Sally:                Absolutely. And how much time have we got because you might have to put a timer on me. I am happy to chat because the reason why I said that is because for my framework, I understand productivity to be driven by how we behave. How I show up in my workplace and how I lead and manage my team has a direct impact on me. The model of productive leadership that I created has three key elements. That’s your personal productivity, your professional productivity, and your people productivity. Underpinning all those three areas of productivity is self-awareness. How I manage my day and myself has an impact on how much I get done.

It has an impact on my stress levels and then how I interact with other people whether they are my direct reports, my colleagues or senior leadership will also have an impact on just how much I achieve. I think when I look at my own behavior if I’m the manager and I take a good hard look at what I’m doing. Be prepared to reflect, adjust, tweak, test, change, let things go. Change your old patterns because it’s worth having a look at. Then I’m much better equipped with resilience because I’ve learned to bounce back more. I’m much better equipped with the ability to take calculated, educated risks. Therefore, I’m going to be of better service to my team and my company. That’s the almost short answer.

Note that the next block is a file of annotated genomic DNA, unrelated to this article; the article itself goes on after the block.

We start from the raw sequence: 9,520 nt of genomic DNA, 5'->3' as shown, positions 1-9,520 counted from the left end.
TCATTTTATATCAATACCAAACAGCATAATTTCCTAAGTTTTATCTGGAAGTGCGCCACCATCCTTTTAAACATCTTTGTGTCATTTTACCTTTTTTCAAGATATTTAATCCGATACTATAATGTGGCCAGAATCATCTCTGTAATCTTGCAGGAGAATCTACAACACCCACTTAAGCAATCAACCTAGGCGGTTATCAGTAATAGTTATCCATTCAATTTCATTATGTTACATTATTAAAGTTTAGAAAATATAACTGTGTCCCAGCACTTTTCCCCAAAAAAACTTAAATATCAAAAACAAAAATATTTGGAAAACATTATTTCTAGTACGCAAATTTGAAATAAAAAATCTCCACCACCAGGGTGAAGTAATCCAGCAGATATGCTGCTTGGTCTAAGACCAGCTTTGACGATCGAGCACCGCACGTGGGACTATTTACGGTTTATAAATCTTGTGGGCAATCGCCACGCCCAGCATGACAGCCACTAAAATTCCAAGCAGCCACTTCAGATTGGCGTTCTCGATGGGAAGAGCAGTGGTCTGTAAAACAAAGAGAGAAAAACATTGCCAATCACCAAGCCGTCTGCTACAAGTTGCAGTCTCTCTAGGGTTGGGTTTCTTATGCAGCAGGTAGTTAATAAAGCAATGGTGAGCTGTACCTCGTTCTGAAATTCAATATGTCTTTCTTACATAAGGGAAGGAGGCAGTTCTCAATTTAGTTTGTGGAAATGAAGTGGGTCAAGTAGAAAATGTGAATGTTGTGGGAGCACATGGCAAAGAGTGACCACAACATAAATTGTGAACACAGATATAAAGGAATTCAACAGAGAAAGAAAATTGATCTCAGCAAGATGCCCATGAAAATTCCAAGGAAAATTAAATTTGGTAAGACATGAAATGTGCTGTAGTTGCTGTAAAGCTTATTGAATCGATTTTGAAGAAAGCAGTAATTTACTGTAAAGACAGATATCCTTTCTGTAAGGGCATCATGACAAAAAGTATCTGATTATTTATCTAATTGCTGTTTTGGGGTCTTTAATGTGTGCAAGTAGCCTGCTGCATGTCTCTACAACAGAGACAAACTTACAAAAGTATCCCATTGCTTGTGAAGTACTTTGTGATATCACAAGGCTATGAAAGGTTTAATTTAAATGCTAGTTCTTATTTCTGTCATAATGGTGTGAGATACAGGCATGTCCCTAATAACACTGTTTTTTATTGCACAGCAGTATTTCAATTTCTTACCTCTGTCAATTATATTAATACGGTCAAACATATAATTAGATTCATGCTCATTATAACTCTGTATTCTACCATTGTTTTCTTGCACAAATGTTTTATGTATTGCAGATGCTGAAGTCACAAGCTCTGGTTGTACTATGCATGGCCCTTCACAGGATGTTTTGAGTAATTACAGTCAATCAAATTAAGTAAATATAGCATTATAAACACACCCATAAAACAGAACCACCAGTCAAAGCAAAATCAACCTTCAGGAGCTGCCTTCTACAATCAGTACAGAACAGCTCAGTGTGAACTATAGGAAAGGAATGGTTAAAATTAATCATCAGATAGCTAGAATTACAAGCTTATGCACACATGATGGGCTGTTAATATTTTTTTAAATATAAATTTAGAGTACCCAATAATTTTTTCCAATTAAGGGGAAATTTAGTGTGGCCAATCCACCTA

Jennifer:          I think that’s great. You touched on so many important points. How do you define self-awareness and leadership? Let’s just start with that.

Sally:                Well to me, when I was a young person I belonged to as a kid I was a member of a youth organization. We had holiday camps and we’d go away. I was so entrenched in their system. I ended up being one of the youth leaders. We would go away for a five day camp during school holidays and do leadership courses. There’s a quote that one of the leaders said that has stayed with me ever since because I am still young of course. However, so it’s not that long. No, I’m just kidding, it’s been over 30 years. The quote is, “A leader has a magnet in their heart and a compass in their mind or in their brain.” I’ll repeat that. “A leader has a magnet in their heart and a compass in their head.” That to me, sums up leadership where I can attract people and inspire and engage and seek to understand. Which is the Steven Coby classic, but that’s the heart. The magnet of drawing people in.